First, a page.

I agree entirely with Allansto.If you really have your heart set on playing the soprano sax and for what ever reason you love this instrument,
and you are prepared to give it a try then dont let ANYBODY suggest you learn something else first.
Thats the biggest load of crap Ive ever heard.
You learn what you love .
Easier than playing bassoon.
Don't think it will be particularly difficult just might feel odd. I tried a tenor which I found really cumbersome after the sop and an alto which felt too constrained. Odd I know but the advice I was given was to put the sop away for three weeks or so whilst I got used to another sax.
Not as cumbersome as starting on as bass ... I agree with all above, if you love the instrument, then you'll want to play it. I've only been playing a couple of months and I look forward to every moment practicing (and do I need practice). To me, switching to bari is a dawdle
Interesting, Kevin, as I feel I have the same problem with my Tenor.On switching between the instruments: The size issue is minor, you soon get used to it. When I play alto and no tenor, going back to tenor, even after a week, the tenor feels huge for a day or two. Embouchure's different, so you have to re-adjust. What's more confusing is the different pitch. There seems to be a link in my head to note, fingering. And switching between Eb and Bb really messes me around. I've just got a soprano, and although the embouchure is really different, it doesn't put me off when I play it after tenor, whereas alto does.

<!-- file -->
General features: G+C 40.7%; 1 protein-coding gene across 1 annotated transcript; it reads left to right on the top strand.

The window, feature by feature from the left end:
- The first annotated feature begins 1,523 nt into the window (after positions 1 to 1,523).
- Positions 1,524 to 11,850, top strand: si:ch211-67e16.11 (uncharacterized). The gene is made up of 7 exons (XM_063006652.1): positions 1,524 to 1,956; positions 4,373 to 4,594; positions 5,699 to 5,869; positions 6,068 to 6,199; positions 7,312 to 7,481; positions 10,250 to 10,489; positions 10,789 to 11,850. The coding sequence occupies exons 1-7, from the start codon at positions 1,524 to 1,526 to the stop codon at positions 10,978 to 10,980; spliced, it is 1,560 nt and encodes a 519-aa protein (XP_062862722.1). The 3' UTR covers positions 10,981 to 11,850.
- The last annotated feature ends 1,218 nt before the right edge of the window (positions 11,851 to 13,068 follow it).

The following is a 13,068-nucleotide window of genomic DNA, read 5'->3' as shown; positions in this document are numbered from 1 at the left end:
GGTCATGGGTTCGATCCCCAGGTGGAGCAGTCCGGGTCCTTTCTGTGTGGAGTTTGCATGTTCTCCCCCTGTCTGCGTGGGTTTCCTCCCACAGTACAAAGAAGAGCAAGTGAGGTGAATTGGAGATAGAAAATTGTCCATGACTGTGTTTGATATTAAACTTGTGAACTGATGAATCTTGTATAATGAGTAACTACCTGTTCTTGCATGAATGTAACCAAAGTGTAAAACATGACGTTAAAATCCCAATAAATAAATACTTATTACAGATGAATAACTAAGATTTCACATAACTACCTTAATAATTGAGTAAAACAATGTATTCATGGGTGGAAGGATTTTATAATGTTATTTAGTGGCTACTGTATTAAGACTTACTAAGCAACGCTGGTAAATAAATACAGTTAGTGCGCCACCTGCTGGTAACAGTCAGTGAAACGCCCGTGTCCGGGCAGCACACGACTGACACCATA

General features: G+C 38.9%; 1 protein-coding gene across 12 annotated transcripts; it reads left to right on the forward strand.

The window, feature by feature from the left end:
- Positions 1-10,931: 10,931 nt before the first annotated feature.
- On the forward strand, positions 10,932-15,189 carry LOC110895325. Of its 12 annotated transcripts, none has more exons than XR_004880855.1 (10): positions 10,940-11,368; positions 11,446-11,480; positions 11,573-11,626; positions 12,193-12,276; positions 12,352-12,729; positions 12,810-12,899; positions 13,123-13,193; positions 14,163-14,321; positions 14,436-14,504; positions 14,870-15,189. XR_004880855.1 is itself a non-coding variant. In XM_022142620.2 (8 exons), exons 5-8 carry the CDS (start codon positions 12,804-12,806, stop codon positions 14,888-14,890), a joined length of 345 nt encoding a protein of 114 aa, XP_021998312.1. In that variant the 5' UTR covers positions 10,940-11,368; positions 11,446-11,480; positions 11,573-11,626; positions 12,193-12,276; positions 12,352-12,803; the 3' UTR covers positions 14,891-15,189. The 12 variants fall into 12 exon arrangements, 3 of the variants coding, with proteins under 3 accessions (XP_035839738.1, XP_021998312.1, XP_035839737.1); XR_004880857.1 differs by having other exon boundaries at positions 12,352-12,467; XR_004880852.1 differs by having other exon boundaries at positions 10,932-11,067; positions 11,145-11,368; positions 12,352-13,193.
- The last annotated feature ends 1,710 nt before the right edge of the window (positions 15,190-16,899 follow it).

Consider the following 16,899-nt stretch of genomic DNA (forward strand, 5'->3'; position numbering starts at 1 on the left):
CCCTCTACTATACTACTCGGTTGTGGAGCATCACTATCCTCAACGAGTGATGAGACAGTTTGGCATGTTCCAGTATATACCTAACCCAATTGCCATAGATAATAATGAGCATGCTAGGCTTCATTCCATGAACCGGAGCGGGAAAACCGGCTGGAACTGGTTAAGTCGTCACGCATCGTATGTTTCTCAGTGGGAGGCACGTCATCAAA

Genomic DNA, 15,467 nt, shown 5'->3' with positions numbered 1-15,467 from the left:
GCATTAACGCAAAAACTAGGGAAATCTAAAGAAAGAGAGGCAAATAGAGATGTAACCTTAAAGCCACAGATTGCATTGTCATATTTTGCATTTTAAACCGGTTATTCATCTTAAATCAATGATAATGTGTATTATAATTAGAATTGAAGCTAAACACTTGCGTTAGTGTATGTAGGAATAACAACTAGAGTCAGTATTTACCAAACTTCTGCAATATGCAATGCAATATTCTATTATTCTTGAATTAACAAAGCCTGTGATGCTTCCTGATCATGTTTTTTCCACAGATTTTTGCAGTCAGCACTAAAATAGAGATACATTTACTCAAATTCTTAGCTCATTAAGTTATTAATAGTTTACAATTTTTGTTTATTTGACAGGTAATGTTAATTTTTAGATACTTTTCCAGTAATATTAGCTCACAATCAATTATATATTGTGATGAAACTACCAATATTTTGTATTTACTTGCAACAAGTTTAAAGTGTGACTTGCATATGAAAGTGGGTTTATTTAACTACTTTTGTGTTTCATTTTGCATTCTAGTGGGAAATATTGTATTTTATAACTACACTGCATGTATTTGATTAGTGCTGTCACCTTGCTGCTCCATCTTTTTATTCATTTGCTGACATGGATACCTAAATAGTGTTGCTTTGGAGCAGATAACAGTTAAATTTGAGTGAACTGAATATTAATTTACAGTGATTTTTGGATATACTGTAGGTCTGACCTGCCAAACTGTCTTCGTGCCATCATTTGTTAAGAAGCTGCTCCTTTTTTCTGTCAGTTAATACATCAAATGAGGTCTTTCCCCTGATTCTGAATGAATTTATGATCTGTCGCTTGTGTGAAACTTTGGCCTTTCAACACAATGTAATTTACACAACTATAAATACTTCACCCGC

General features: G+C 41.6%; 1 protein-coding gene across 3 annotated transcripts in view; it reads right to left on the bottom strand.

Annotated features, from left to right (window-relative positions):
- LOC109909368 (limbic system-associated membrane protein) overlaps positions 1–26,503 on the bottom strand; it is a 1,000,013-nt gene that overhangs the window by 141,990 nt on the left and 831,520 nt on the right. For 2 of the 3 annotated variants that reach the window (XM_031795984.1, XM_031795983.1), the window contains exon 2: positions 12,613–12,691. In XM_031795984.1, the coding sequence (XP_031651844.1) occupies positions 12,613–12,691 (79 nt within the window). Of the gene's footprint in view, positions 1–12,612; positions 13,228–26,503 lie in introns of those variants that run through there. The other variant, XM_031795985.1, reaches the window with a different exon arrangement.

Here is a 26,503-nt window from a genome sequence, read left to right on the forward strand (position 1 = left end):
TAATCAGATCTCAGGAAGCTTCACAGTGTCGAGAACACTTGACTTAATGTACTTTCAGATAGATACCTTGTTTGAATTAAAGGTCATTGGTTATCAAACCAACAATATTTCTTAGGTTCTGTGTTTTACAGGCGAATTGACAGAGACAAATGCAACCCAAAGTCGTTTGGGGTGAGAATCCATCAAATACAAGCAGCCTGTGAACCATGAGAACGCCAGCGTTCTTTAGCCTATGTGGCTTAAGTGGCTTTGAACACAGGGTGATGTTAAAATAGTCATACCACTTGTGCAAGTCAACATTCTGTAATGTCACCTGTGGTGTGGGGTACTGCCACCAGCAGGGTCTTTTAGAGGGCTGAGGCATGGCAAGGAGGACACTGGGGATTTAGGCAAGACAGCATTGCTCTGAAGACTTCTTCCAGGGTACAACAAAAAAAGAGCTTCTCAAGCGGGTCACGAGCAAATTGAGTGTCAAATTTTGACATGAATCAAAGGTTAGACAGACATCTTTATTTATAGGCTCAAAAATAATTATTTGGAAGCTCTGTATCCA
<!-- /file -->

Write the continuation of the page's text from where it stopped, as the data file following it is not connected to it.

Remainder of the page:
For me one of the main concerns with soprano is that the quality of the mouthpiece (precision etc.) will have an effect on the sound. I would therefore recommend getting one which is custom made/hand made, or from a brand that is known for consistency. Ed Pillinger and Morgan Fry in the UK are two such people - I use Joe Giardullo (Soprano Planet in the US) who produces the highest quality pieces to order. The larger the sax, the more forgiving the sound, seems to be the rationale - hence Tenor is easier than Alto.I am starting saxophone lessons soon and I really want to play soprano but lots of people have warned me against this. Do you agree and why? Also if you don't, is starting on baritone any better? I have been playing bassoon for 6 years if this helps any.
You sound just like my mother - it's Kev. ;}Interesting, Kevin, as I feel I have the same problem with my Tenor.
I started an alto and after 2 years added the Bari to my collection. I have no problem switching between the two, after a few seconds, the embouchure is happy and I am fine; but whenever I play my tenor, it just doesn't sound right to me. I can play it fine, and others say it sounds good, and if I record it and listen back it sounds good, but I think, like you, my head is expecting a different pitch from what is produced because I am tuned to the Eflat instruments.
I'm sure with time I'll adjust.